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Suppose that:

  1. You're using a programming language that doesn't support fixed-point or floating-point numbers.
  2. The said programming language rounds down divisions, e.g. 12 / 5 = 2.
  3. You're adding 18 trailing decimals to represent fixed-point numbers in your algorithm. for instance, you'd represent 0.5 as 500000000000000000, equivalent to 5e17 in scientific notation.

Now, say you want to calculate the integer part of the binary logarithm of a number x that adheres to the format above.

If x is greater than or equal to 1e18, then the calculation is easy: you just divide x by 1e18, and calculate the most significant bit of the rounded down result. For example, 4e18 / 1e18 is 4, of which the msb is 2. The integer part is thus 2.

But what if x is between 0 and 1e18 (both exclusive)? For example, 1e17? The binary logarithm of a number between 0 and 1 is negative ..

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I figured it out, eventually, by making the following observations:

  1. $\log_2{(x)} = -log_2{(\frac{1}{x})}$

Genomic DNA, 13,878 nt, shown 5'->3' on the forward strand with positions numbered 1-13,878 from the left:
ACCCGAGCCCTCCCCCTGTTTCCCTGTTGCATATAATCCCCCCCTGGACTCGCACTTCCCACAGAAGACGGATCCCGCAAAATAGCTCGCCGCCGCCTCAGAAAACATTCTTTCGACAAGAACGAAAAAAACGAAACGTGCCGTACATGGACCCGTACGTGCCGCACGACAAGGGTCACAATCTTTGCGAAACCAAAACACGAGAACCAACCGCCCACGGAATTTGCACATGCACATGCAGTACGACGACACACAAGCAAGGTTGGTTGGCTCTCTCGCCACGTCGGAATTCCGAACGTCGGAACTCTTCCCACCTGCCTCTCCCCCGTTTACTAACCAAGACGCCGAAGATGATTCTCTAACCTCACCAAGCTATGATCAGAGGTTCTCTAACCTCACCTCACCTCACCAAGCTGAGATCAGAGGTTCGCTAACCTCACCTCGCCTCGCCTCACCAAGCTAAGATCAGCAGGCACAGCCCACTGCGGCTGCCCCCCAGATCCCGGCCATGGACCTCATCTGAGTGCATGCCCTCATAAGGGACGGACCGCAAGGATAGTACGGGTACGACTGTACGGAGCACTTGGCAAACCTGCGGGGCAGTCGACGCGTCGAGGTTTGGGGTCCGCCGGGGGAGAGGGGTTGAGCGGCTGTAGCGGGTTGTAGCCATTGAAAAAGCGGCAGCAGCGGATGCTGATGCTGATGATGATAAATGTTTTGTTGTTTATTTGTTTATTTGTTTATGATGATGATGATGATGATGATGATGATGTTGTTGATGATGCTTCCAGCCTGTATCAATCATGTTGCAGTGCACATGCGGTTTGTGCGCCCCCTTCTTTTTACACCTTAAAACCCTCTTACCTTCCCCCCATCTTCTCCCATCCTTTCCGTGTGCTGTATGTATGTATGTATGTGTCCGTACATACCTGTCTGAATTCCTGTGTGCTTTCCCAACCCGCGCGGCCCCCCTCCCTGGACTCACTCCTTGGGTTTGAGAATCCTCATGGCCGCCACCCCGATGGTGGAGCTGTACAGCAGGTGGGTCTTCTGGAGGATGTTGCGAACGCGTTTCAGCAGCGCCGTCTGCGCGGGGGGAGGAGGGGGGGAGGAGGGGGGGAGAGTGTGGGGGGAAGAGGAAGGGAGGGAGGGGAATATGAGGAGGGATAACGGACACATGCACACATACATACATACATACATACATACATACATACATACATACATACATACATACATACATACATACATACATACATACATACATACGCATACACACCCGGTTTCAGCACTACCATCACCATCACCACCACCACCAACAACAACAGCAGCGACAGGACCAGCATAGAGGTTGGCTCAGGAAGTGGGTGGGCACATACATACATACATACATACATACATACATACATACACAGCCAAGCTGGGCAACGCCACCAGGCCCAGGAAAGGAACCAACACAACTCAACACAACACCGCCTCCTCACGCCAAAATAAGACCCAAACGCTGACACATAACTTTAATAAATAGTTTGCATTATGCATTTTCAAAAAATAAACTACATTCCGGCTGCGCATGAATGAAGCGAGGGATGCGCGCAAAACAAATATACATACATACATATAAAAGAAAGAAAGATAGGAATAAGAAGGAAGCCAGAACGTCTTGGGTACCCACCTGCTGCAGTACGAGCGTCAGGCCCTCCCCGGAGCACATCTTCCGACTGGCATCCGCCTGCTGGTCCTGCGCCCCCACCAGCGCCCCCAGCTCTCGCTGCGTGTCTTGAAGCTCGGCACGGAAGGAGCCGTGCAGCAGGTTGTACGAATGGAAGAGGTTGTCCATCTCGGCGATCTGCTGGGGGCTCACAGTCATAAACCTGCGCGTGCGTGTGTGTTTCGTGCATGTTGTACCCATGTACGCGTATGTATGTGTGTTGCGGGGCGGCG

2. To accurately calculate $\frac{1}{x}$, multiply $1e18$ by itself then divide by $x$.

My implementation looks something like this (written in Solidity):

pragma solidity ^0.8.0;

function log2(uint256 x) internal pure returns (int256 result) {
    require(x > 0);
    unchecked {
        // This works because log2(x) = -log2(1/x).
        int256 sign;
        if (x >= 1e18) {
            sign = 1;
        } else {
            sign = -1;
            unchecked {
                x = 1e36 / x;
            }
        }

        // Calculate the integer part of the logarithm and add it to the result and finally calculate y = x * 2^(-n).
        uint256 n = mostSignificantBit(uint256(x / 1e18));

        // The integer part of the logarithm as a signed 59.18-decimal fixed-point number. The operation can't overflow
        // beacuse n is maximum 255, SCALE is 1e18 and sign is either 1 or -1.
        result = int256(n) * 1e18;

        // This is y = x * 2^(-n).
        int256 y = int256(x) >> n;

        // If y = 1, the fractional part is zero.
        if (y == 1e18) {
            return result * sign;
        }

        // Calculate the fractional part via the iterative approximation.
        // The "delta >>= 1" part is equivalent to "delta /= 2", but shifting bits is faster.
        for (int256 delta = 5e17; delta > 0; delta >>= 1) {
            y = (y * y) / 1e18;

            // Is y^2 > 2 and so in the range [2,4)?
            if (y >= 2 * 1e18) {
                // Add the 2^(-m) factor to the logarithm.
                result += delta;

                // Corresponds to z/2 on Wikipedia.
                y >>= 1;
            }
        }
        result *= sign;
    }
}

Where mostSignificantBit is a function that calculates the most significant bit of a number that can go as high as $2^{256} -1 $.

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